Peniel E. Joseph (The Sword and the Shield: The Revolutionary Lives of Malcolm X and Martin Luther King Jr.)

Fowzia Karimi (Above Us the Milky Way: An Illuminated Alphabet)

Michelle Ruiz Keil (All of Us with Wings)

Jeffrey J. Kripal (The Flip: Epiphanies of Mind and the Future of Knowledge)

Edward J. Larson (Franklin & Washington: The Founding Partnership)

Lindsay Leslie (Nova the Star Eater)

Attica Locke (Heaven, My Home: A Highway 59 Mystery)

Juliana Delgado Lopera (Fiebre Tropical)

Silvia López (Selena)

Mary Pauline Lowry (The Roxy Letters)

Louisa Luna (The Janes)

Samantha Mabry (Tigers, Not Daughters)

Bill C. Malone (Nashville’s Songwriting Sweethearts: The Boudleaux and Felice Bryant Story)

Bobbie Malone (Nashville’s Songwriting Sweethearts: The Boudleaux and Felice Bryant Story)

Mari Mancusi (Geeks and the Holy Grail: The Camelot Code, Book 2)

Claudia Guadalupe Martínez (Not a Bean)

Jim Martinez (Marfa Garden: The Wonders of Dry Desert Plants)

Leila Meacham (Dragonfly)

Tehlor Kay Mejia (We Set the Dark on Fire: A Novel)

Sarah Menkedick (Ordinary Insanity: Fear and the Silent Crisis of Motherhood in America)

Anna Meriano (Love Sugar Magic: A Mixture of Mischief)

Alexandra Monir (The Life Below)

Amanda Montell (Wordslut: A Feminist Guide to Taking Back the English Language)

Naomi Shihab Nye (Cast Away: Poems for Our Time)

Tim O’Brien (Dad’s Maybe Book)

Téa Obrecht (Inland)

Karen Olsson (The Weil Conjectures: On Math and the Pursuit of the Unknown)

Chibbi Orduña (Otro/Patria)

Amalia L. Ortiz (The Canción Cannibal Cabaret & Other Songs)

Deborah Paredez (Year of the Dog)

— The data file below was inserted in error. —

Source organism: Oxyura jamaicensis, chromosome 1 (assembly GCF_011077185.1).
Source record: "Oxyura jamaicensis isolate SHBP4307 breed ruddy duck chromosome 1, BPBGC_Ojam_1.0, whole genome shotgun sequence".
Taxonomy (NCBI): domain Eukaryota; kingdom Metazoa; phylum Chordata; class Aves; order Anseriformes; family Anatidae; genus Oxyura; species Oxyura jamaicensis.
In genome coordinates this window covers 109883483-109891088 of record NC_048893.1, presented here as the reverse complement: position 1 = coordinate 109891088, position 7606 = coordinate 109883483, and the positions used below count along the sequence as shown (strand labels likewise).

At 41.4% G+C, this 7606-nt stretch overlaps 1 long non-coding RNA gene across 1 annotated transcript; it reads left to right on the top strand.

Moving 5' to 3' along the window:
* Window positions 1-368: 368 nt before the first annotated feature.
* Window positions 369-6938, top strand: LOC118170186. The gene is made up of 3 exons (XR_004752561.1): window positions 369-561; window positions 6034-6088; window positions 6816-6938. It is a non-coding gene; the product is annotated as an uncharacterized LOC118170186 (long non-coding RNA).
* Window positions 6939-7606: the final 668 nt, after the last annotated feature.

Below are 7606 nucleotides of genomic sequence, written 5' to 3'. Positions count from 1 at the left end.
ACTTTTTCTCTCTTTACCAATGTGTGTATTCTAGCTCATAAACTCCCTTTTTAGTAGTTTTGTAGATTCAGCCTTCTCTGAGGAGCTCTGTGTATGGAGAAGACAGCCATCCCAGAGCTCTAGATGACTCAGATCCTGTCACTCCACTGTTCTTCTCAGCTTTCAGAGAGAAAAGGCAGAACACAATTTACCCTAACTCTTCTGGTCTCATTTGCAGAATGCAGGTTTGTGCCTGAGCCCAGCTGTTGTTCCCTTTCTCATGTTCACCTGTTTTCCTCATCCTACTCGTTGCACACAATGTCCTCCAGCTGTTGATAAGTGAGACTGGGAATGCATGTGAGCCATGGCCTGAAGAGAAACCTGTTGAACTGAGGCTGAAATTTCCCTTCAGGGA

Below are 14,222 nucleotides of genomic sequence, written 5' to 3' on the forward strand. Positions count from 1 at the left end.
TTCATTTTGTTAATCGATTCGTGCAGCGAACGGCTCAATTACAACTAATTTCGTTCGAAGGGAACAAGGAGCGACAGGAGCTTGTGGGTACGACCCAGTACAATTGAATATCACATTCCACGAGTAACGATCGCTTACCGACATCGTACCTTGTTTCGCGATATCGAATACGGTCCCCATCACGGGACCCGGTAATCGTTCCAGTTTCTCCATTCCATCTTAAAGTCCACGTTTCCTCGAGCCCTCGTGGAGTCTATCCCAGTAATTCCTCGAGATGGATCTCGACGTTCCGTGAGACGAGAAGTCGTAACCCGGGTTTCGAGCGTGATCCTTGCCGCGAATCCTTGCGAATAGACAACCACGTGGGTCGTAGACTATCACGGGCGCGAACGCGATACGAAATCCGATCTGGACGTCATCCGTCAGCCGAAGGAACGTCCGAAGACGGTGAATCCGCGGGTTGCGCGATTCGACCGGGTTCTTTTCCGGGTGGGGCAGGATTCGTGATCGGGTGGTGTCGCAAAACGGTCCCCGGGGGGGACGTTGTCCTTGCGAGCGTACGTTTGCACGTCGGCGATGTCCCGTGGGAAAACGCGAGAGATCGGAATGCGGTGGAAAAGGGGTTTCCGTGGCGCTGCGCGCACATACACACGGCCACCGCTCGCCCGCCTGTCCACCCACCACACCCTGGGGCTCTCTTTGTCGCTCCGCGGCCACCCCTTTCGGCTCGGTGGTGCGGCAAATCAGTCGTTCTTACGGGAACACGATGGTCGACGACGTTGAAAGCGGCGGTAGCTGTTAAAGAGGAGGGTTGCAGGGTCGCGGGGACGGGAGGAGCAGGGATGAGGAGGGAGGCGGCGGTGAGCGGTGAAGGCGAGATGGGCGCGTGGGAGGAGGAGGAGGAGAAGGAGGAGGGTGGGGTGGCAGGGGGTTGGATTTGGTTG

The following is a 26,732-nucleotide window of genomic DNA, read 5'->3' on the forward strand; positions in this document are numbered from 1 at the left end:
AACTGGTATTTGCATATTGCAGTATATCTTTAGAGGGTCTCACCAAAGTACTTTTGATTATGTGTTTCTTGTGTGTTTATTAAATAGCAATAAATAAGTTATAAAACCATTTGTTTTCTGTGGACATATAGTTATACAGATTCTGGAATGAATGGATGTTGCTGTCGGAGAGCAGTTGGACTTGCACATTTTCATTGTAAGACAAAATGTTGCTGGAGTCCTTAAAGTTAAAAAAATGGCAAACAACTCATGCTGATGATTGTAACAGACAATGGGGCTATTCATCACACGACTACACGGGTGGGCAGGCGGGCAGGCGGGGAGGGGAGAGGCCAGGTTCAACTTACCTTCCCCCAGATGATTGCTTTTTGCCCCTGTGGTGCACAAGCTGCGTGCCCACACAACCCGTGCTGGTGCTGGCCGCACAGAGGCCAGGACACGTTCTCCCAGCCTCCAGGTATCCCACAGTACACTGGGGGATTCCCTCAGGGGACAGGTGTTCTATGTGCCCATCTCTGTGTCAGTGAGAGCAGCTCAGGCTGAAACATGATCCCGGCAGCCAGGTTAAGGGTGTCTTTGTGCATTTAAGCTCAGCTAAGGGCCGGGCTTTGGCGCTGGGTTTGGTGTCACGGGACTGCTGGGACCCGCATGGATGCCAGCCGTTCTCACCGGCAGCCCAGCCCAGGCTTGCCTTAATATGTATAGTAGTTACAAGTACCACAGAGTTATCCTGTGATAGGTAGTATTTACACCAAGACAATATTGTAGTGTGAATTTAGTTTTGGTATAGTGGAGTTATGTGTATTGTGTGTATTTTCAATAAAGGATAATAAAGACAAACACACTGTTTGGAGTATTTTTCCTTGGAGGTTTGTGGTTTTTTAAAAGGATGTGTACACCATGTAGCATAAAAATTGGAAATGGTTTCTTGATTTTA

Kimberly King Parsons (Black Light: Stories)

Scott Pelley (Truth Worth Telling: A Reporter’s Search for Meaning in the Stories of Our Times)

Zeke Peña (My Papi Has a Motorcycle)

Severo Perez (Odd Birds)

Eduardo Porter (American Poison: How Racial Hostility Destroyed Our Promise)

Gerald Poyo (A Latino Memoir: Exploring Identity, Family, and the Common Good)

Lara Prescott (The Secrets We Kept)

Asher Price (Earl Campbell: Yards After Contact)

Isabel Quintero (My Papi Has a Motorcycle)

José R. Ralat (American Tacos: A History and Guide)

Nathaniel Rich (Losing Earth: A Recent History)

Donna Rifkind (The Sun and Her Stars: Salka Viertel and Hitler’s Exiles in the Golden Age of Hollywood)

Clay Risen (The Crowded Hour: Theodore Roosevelt, the Rough Riders, and the Dawn of the American Century)

Fatima Ronquillo (Spellbound: Fatima Ronquillo)

Jeanne Safer (I Love You but I Hate Your Politics: How to Protect Your Intimate Relationships in a Poisonous Partisan World)

Andrea “Vocab” Sanderson (She Lives in Music)

Richard Z. Santos (Trust Me)

Sehba Sarwar (Black Wings)

Mary Lou Saxon (Marfa Garden: The Wonders of Dry Desert Plants)

Margaret Wilkerson Sexton (The Revisioners)

Cherise Smith (Michael Ray Charles: A Retrospective)

Christina Soontornvat (A Wish in the Dark)

Sydney Ladensohn Stern (The Brothers Mankiewicz: Hope, Heartbreak, and Hollywood)

Patrick Stockwell (The Light Here Changes Everything)

Whitley Strieber (A New World)

Tess Taylor (Rift Zone; Last West)

Camilla Townsend (Fifth Sun: A New History of the Aztecs)

Anthony Head and Jesse Treviño (Spirit: The Life and Art of Jesse Treviño)

Deb Olin Unferth (Barn 8)

Kathy Valentine (All I Ever Wanted: A Rock ‘n’ Roll Memoir)

Liliana Valenzuela (Codex of Love: Bendita ternura)

Amanda Eyre Ward (The Jetsetters)

Elizabeth Wetmore (Valentine)

Ibi Zoboi (Black Enough: Stories of Being Young & Black in America)

Nicholas Frank

Nicholas Frank

Nicholas Frank moved from Milwaukee to San Antonio following a 2017 Artpace residency. Prior to that he taught college fine arts, curated a university contemporary art program, toured with an indie rock...